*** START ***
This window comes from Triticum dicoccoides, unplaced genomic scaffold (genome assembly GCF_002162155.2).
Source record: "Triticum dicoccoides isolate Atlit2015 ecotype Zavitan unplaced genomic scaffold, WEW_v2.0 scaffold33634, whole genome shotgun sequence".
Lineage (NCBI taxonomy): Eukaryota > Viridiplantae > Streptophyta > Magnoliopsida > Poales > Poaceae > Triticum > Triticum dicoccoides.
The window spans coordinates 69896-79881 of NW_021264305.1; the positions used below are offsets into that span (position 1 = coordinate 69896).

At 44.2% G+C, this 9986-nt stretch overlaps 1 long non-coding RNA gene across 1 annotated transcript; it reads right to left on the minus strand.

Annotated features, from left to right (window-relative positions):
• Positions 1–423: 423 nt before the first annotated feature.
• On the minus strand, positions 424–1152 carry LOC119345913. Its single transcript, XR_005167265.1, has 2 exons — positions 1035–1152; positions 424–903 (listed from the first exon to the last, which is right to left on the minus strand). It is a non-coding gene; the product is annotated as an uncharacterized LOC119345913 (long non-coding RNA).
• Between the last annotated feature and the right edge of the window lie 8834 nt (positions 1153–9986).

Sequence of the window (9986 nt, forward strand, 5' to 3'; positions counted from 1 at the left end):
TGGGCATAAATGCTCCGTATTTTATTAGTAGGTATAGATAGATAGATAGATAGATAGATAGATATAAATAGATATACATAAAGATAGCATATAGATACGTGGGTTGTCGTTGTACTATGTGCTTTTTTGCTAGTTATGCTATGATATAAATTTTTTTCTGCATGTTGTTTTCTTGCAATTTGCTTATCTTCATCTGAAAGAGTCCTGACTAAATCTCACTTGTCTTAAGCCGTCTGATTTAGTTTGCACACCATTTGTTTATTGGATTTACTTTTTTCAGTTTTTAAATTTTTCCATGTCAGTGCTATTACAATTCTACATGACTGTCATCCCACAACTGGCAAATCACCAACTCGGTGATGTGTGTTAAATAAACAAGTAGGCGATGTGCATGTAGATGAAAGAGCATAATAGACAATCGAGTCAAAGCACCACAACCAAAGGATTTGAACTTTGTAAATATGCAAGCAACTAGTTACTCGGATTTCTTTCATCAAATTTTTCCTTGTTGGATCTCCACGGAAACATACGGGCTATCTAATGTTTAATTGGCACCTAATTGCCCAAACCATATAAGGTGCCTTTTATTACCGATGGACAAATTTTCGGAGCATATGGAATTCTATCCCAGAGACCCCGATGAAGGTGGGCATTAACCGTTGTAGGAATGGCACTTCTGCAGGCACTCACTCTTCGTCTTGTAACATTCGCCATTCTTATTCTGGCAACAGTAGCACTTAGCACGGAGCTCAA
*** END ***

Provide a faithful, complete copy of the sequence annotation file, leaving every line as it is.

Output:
This window comes from Triticum dicoccoides, unplaced genomic scaffold (genome assembly GCF_002162155.2).
Source record: "Triticum dicoccoides isolate Atlit2015 ecotype Zavitan unplaced genomic scaffold, WEW_v2.0 scaffold33634, whole genome shotgun sequence".
Lineage (NCBI taxonomy): Eukaryota > Viridiplantae > Streptophyta > Magnoliopsida > Poales > Poaceae > Triticum > Triticum dicoccoides.
The window spans coordinates 69896-79881 of NW_021264305.1; the positions used below are offsets into that span (position 1 = coordinate 69896).

At 44.2% G+C, this 9986-nt stretch overlaps 1 long non-coding RNA gene across 1 annotated transcript; it reads right to left on the minus strand.

Annotated features, from left to right (window-relative positions):
• Positions 1–423: 423 nt before the first annotated feature.
• On the minus strand, positions 424–1152 carry LOC119345913. Its single transcript, XR_005167265.1, has 2 exons — positions 1035–1152; positions 424–903 (listed from the first exon to the last, which is right to left on the minus strand). It is a non-coding gene; the product is annotated as an uncharacterized LOC119345913 (long non-coding RNA).
• Between the last annotated feature and the right edge of the window lie 8834 nt (positions 1153–9986).

Sequence of the window (9986 nt, forward strand, 5' to 3'; positions counted from 1 at the left end):
TGGGCATAAATGCTCCGTATTTTATTAGTAGGTATAGATAGATAGATAGATAGATAGATAGATATAAATAGATATACATAAAGATAGCATATAGATACGTGGGTTGTCGTTGTACTATGTGCTTTTTTGCTAGTTATGCTATGATATAAATTTTTTTCTGCATGTTGTTTTCTTGCAATTTGCTTATCTTCATCTGAAAGAGTCCTGACTAAATCTCACTTGTCTTAAGCCGTCTGATTTAGTTTGCACACCATTTGTTTATTGGATTTACTTTTTTCAGTTTTTAAATTTTTCCATGTCAGTGCTATTACAATTCTACATGACTGTCATCCCACAACTGGCAAATCACCAACTCGGTGATGTGTGTTAAATAAACAAGTAGGCGATGTGCATGTAGATGAAAGAGCATAATAGACAATCGAGTCAAAGCACCACAACCAAAGGATTTGAACTTTGTAAATATGCAAGCAACTAGTTACTCGGATTTCTTTCATCAAATTTTTCCTTGTTGGATCTCCACGGAAACATACGGGCTATCTAATGTTTAATTGGCACCTAATTGCCCAAACCATATAAGGTGCCTTTTATTACCGATGGACAAATTTTCGGAGCATATGGAATTCTATCCCAGAGACCCCGATGAAGGTGGGCATTAACCGTTGTAGGAATGGCACTTCTGCAGGCACTCACTCTTCGTCTTGTAACATTCGCCATTCTTATTCTGGCAACAGTAGCACTTAGCACGGAGCTCAA